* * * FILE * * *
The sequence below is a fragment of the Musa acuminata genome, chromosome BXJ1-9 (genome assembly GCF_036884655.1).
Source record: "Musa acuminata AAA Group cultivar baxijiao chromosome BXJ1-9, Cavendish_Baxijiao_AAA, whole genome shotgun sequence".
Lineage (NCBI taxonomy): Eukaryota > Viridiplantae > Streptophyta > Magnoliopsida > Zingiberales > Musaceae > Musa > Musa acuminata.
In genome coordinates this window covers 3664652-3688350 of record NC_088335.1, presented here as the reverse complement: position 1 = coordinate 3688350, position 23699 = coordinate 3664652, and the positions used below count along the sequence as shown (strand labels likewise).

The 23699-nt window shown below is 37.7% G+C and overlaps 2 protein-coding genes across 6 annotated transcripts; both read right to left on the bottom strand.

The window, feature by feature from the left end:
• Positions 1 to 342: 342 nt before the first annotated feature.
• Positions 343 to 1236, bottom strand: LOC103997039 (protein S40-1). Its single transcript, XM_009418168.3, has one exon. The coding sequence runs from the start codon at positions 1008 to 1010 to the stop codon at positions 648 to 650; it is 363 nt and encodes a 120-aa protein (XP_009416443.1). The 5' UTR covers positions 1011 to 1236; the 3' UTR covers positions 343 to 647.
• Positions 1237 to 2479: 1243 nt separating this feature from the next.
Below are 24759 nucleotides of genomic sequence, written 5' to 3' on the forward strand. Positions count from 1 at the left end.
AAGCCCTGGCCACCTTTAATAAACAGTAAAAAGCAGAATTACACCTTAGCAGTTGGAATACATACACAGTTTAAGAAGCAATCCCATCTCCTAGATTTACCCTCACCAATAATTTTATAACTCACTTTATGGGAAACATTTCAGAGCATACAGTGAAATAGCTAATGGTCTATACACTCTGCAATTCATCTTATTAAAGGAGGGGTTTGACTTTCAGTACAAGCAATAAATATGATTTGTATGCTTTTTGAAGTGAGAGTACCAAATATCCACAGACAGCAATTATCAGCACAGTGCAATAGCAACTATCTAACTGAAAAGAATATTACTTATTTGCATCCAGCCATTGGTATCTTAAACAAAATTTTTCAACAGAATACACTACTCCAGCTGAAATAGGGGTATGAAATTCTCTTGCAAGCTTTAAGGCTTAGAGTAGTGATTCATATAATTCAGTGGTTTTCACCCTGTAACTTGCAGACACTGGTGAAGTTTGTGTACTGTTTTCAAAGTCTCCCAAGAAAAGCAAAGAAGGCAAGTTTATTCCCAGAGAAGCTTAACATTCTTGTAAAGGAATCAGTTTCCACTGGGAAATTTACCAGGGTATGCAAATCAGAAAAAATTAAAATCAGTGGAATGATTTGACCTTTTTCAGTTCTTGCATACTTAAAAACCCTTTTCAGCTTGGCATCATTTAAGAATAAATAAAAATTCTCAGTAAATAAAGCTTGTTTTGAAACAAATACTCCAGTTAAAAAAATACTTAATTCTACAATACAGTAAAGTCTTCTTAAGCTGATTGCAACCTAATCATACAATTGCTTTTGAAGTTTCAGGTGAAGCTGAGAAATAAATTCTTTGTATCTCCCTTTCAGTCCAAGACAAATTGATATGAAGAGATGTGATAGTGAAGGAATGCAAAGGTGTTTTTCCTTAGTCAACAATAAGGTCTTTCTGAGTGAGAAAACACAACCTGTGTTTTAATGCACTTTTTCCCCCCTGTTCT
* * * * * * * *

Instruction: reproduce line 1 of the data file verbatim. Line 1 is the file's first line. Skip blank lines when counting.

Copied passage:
The sequence below is a fragment of the Musa acuminata genome, chromosome BXJ1-9 (genome assembly GCF_036884655.1).